Job Description of a General Services Manager


General services is a department usually found within a city or county government. General services managers oversee all functions related to this department. Depending on the city, jurisdiction, or municipality for which the general services manager is employed, duties include everything from development of procedures and records control, to budgeting proposals for maintaining the city's fleet of vehicles.


  • A four-year degree from an accredited school in the field of business is generally the minimum educational requirement. In addition, four or more years of experience in a similar field as a supervisor is necessary. Prior experience with budget and contract management, as well as fleet maintenance, is also important.


  • General services managers are responsible for a broad range of facilities and services performed throughout their area of responsibility such as: city park maintenance, court house maintenance, city buildings and infrastructure budgets, purchasing, contract negotiations and direct management of staff who perform these duties.

Career Path

  • Often this position if filled by an individual in a similar position from a smaller town or county. Larger cities will hire a recruiting firm to help locate a candidate who fits the criteria established by the mayor’s office, city council or some other senior governmental entity. An entry-level services management position begins in a smaller local government and may advance over time into a larger city or state position. In any case, prior experience in a related capacity is usually required.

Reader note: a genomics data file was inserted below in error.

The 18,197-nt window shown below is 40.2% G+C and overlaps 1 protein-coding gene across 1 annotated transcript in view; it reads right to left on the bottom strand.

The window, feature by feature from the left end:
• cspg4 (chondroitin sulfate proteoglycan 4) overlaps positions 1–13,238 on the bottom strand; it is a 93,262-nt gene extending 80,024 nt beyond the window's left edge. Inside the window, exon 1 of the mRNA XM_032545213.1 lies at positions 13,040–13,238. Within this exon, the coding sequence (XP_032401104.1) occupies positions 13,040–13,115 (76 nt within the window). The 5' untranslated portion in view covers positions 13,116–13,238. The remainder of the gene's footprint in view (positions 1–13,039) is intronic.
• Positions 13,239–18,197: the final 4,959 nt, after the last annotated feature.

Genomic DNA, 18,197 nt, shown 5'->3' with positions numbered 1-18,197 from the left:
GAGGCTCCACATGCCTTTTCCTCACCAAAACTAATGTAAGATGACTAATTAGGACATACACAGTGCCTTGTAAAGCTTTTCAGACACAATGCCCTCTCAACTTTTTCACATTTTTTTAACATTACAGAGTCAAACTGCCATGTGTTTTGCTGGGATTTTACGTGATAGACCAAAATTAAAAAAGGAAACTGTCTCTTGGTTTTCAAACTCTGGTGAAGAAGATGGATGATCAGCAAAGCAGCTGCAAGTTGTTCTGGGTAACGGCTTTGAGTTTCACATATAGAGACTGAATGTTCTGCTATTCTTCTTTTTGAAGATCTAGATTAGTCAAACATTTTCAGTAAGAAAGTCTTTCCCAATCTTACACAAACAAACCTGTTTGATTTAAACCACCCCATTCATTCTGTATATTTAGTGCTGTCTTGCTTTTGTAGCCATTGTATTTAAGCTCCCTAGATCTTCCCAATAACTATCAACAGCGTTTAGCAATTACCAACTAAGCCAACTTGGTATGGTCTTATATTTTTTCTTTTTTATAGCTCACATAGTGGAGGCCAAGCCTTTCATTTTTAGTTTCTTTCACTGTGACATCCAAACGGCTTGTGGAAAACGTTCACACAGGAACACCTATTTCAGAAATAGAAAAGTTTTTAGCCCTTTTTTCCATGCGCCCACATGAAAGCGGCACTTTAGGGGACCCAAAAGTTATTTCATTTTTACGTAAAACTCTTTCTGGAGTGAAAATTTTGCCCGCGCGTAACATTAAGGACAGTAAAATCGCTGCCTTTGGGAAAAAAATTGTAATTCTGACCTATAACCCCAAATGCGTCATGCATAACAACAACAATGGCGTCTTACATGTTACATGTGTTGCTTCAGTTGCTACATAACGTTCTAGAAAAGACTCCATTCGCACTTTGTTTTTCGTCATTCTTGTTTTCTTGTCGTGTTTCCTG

Industries Served

  • City and state governments are primarily the sectors that employ a general services department. As such, the services ultimately performed or provided by this group are in direct support of the public. Although the general services manager position is not an elected office, the position commonly reports to an elected official or body.

Salary and Benefits

  • Since this position is primarily a city government position, the salary is contingent on the size of the locality served. Benefits such as insurance and pensions are usually the best available as the position is considered government management.

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